Copy-cat CCPA bills sprung up across the country in February, but as state legislatures move toward the lazy hazy days of summer, many of these bills seem to have lost momentum.

Four of the comprehensive privacy bills that were introduced have now been substituted or amended to be study bills:

  • North Dakota passed HB 1485 to provide for a legislative management study of consumer personal data disclosures and a report of findings, recommendations, and any legislation needed to implement the recommendations to the next legislative assembly.
  • Hawaii resolved that a designated task force would “examine and recommend laws and regulations relating to internet privacy; the collection, transmission, processing, protection, storage, and sale of personal data; hacking; data breaches, and other similar subjects” and provide those findings, recommendations and any associated legislation no later than December 1, 2019. (HCR2019 225.)
  • The Texas Senate is reviewing amended bill HR86R that would create a temporary Texas Privacy Protection Advisory Council to study data privacy laws in Texas, other states, and relevant foreign jurisdictions.They would report recommendations on specific statutory changes no later than September 1, 2020. The bill also would update the current breach notification law to require disclosures to be made without unreasonable delay and not later than the 60th day after a breach determination. It would also require notifying the state Attorney General if the breach involves at least 250 Texas residents as well as provide requirements for that notification.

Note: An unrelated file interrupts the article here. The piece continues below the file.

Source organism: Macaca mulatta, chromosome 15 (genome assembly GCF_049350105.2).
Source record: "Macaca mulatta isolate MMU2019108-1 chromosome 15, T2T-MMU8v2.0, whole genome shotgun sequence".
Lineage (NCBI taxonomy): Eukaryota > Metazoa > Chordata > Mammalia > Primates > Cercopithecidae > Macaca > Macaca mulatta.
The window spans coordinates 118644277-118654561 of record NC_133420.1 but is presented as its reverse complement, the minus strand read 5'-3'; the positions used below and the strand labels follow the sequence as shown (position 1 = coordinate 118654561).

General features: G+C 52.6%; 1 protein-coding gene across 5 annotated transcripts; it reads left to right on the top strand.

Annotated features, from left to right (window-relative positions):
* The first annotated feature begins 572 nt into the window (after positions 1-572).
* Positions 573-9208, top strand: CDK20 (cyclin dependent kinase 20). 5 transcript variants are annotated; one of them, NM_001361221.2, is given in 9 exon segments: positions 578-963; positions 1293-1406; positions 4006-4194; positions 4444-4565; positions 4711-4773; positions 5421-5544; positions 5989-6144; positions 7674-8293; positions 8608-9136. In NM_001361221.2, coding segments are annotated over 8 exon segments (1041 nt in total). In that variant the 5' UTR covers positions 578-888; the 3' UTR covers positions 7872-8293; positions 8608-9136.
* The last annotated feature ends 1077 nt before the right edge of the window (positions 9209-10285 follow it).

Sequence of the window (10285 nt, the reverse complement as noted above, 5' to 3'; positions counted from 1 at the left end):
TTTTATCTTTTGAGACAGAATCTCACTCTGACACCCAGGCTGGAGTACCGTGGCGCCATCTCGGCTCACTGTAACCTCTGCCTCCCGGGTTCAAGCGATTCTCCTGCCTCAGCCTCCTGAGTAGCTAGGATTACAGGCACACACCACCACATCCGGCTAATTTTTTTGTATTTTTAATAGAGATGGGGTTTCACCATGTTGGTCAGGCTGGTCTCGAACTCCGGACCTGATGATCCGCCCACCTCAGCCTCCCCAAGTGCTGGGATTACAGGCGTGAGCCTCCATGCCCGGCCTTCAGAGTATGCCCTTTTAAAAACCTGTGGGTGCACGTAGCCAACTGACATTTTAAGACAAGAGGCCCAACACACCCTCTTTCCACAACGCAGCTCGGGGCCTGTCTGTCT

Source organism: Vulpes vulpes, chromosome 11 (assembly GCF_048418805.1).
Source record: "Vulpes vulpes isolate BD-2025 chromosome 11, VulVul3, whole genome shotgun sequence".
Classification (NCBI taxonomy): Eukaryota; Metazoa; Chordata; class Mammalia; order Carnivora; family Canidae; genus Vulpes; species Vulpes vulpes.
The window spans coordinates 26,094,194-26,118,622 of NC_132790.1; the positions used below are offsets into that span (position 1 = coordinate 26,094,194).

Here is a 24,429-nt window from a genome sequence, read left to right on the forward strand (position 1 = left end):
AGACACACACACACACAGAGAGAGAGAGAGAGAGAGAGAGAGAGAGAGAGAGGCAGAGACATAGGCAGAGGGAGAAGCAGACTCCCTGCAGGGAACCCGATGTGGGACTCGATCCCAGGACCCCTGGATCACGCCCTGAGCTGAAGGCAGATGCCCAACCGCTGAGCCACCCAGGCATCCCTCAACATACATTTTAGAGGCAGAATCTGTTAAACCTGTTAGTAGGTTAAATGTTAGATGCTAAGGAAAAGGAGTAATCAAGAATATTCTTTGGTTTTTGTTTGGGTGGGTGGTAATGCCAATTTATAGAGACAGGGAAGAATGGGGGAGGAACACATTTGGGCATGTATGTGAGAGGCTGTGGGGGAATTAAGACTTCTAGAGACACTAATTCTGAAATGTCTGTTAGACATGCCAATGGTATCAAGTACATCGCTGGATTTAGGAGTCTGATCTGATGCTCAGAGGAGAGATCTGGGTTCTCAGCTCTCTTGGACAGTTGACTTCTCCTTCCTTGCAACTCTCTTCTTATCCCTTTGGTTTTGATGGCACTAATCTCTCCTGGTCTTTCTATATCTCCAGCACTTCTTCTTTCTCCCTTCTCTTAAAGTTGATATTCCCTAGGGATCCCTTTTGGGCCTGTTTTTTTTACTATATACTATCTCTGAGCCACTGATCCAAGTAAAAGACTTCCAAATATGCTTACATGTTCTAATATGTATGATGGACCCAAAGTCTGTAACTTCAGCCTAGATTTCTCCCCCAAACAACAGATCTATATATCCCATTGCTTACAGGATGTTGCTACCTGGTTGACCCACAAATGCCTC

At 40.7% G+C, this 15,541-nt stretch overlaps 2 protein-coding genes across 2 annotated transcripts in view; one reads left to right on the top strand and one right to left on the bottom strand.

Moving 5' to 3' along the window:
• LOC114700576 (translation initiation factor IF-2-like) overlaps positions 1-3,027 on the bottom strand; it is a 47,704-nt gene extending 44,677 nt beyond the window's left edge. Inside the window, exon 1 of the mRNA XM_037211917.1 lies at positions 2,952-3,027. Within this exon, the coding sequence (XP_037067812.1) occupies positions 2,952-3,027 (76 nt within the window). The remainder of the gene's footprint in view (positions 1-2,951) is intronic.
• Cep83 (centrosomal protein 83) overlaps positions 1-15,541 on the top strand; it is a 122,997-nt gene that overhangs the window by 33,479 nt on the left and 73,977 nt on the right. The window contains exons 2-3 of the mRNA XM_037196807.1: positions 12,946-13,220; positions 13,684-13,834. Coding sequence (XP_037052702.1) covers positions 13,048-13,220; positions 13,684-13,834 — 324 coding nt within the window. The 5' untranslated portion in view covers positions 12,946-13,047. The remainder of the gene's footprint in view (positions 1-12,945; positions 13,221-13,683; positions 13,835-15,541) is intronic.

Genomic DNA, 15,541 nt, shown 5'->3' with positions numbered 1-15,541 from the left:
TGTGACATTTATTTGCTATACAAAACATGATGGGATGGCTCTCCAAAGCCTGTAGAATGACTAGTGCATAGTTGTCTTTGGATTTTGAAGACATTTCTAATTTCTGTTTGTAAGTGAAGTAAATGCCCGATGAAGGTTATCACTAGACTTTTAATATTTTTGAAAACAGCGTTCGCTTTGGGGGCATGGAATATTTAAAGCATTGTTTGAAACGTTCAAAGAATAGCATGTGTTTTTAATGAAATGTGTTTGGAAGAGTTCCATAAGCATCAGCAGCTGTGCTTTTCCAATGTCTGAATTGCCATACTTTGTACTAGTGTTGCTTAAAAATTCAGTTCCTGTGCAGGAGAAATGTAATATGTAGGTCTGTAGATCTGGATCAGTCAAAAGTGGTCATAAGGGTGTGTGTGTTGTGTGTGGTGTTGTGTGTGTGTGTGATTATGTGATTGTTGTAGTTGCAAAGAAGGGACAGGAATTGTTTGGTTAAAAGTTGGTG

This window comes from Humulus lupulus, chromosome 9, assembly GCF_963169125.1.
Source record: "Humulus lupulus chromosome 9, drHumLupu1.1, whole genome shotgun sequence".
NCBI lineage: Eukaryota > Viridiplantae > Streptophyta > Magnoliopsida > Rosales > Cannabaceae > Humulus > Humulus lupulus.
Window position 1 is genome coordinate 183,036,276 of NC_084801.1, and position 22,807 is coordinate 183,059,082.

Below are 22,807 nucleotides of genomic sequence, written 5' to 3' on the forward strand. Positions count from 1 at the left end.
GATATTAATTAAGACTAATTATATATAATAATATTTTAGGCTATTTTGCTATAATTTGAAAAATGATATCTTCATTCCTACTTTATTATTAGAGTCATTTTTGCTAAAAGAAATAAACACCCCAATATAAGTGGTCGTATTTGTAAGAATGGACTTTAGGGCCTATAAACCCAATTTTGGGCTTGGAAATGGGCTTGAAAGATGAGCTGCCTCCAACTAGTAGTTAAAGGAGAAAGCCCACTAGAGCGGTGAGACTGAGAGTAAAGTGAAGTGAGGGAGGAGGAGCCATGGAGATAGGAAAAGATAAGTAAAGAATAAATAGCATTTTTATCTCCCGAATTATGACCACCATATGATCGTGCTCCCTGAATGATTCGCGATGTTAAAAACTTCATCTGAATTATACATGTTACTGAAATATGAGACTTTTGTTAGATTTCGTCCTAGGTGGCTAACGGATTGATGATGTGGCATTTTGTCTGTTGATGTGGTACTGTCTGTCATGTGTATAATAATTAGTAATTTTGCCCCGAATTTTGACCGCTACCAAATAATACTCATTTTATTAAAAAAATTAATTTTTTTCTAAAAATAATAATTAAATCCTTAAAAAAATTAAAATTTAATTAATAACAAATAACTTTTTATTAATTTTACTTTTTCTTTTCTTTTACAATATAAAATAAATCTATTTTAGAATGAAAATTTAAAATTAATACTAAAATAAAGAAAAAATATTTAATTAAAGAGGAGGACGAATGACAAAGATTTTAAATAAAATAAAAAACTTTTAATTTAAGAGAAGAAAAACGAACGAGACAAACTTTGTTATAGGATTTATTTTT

• The Connecticut House is considering the Senate-passed substitute bill (SB1108) to direct a task force “to study the interests consumers have in protecting their privacy and possible methods to achieve such protection in [Connecticut] while not overly burdening the businesses in [the] state.” The task force would examine disclosure requirements for consumers’ personal information retained or sold by businesses and would include, but not be limited to, review of the CCPA. The task force would report its findings no later than January 1, 2020.

Meanwhile in New York and New Jersey, consumer privacy bills have stalled, despite the fact that both state governments are under one-party control. The New York bills, A06351 and S004411, were referred to the legislature’s consumer protection committees upon introduction, but no further action has occurred since early March. New Jersey has seen the introduction of multiple different consumer privacy bills; the one that most resembles the CCPA, A4640, was introduced in October of last year but has been idle in the Homeland Security and State Preparedness Committee since January of this year. Its Senate counterpart, S3153, has followed the same course.

The following chart summarizes the current status of comprehensive consumer privacy reforms that have been introduced at the state level since the passage of the CCPA. This chart details states that are considering broad laws that would apply across industries.